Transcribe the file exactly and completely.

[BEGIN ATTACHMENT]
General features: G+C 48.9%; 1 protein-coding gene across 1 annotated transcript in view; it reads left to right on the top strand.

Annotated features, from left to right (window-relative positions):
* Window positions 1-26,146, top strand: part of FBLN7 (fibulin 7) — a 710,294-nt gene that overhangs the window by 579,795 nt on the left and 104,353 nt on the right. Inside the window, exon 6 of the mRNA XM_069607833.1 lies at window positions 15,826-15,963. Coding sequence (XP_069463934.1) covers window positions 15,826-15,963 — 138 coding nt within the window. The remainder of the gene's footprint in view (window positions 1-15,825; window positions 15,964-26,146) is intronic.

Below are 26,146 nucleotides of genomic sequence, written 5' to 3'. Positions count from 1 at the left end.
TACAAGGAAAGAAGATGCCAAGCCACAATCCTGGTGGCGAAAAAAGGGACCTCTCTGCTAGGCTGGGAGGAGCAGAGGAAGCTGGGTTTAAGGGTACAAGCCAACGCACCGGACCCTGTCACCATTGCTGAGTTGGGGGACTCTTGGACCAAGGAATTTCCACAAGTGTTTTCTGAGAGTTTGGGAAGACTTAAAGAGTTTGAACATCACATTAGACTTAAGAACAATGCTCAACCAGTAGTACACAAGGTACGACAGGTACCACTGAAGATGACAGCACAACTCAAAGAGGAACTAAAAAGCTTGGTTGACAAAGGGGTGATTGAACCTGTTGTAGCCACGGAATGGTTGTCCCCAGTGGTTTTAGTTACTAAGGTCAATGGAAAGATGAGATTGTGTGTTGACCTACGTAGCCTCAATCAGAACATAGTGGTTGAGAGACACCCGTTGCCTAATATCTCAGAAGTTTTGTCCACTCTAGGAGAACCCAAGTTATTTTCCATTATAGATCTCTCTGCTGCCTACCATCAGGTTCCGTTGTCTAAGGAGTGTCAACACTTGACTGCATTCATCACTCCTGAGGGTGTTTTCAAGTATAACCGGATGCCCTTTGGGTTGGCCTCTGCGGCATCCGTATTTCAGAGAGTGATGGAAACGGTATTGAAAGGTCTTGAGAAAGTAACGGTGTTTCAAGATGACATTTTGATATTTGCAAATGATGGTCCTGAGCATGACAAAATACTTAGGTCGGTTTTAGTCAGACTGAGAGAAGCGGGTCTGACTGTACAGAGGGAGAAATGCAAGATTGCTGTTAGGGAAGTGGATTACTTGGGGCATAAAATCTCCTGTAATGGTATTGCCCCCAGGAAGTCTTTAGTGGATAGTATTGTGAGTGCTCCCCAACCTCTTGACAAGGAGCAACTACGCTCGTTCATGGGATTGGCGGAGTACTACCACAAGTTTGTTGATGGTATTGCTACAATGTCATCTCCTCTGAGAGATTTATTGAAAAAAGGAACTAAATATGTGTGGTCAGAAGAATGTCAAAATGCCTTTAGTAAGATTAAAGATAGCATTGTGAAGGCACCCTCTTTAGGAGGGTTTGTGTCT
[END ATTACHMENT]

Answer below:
General features: G+C 48.9%; 1 protein-coding gene across 1 annotated transcript in view; it reads left to right on the top strand.

Annotated features, from left to right (window-relative positions):
* Window positions 1-26,146, top strand: part of FBLN7 (fibulin 7) — a 710,294-nt gene that overhangs the window by 579,795 nt on the left and 104,353 nt on the right. Inside the window, exon 6 of the mRNA XM_069607833.1 lies at window positions 15,826-15,963. Coding sequence (XP_069463934.1) covers window positions 15,826-15,963 — 138 coding nt within the window. The remainder of the gene's footprint in view (window positions 1-15,825; window positions 15,964-26,146) is intronic.

Below are 26,146 nucleotides of genomic sequence, written 5' to 3'. Positions count from 1 at the left end.
TACAAGGAAAGAAGATGCCAAGCCACAATCCTGGTGGCGAAAAAAGGGACCTCTCTGCTAGGCTGGGAGGAGCAGAGGAAGCTGGGTTTAAGGGTACAAGCCAACGCACCGGACCCTGTCACCATTGCTGAGTTGGGGGACTCTTGGACCAAGGAATTTCCACAAGTGTTTTCTGAGAGTTTGGGAAGACTTAAAGAGTTTGAACATCACATTAGACTTAAGAACAATGCTCAACCAGTAGTACACAAGGTACGACAGGTACCACTGAAGATGACAGCACAACTCAAAGAGGAACTAAAAAGCTTGGTTGACAAAGGGGTGATTGAACCTGTTGTAGCCACGGAATGGTTGTCCCCAGTGGTTTTAGTTACTAAGGTCAATGGAAAGATGAGATTGTGTGTTGACCTACGTAGCCTCAATCAGAACATAGTGGTTGAGAGACACCCGTTGCCTAATATCTCAGAAGTTTTGTCCACTCTAGGAGAACCCAAGTTATTTTCCATTATAGATCTCTCTGCTGCCTACCATCAGGTTCCGTTGTCTAAGGAGTGTCAACACTTGACTGCATTCATCACTCCTGAGGGTGTTTTCAAGTATAACCGGATGCCCTTTGGGTTGGCCTCTGCGGCATCCGTATTTCAGAGAGTGATGGAAACGGTATTGAAAGGTCTTGAGAAAGTAACGGTGTTTCAAGATGACATTTTGATATTTGCAAATGATGGTCCTGAGCATGACAAAATACTTAGGTCGGTTTTAGTCAGACTGAGAGAAGCGGGTCTGACTGTACAGAGGGAGAAATGCAAGATTGCTGTTAGGGAAGTGGATTACTTGGGGCATAAAATCTCCTGTAATGGTATTGCCCCCAGGAAGTCTTTAGTGGATAGTATTGTGAGTGCTCCCCAACCTCTTGACAAGGAGCAACTACGCTCGTTCATGGGATTGGCGGAGTACTACCACAAGTTTGTTGATGGTATTGCTACAATGTCATCTCCTCTGAGAGATTTATTGAAAAAAGGAACTAAATATGTGTGGTCAGAAGAATGTCAAAATGCCTTTAGTAAGATTAAAGATAGCATTGTGAAGGCACCCTCTTTAGGAGGGTTTGTGTCT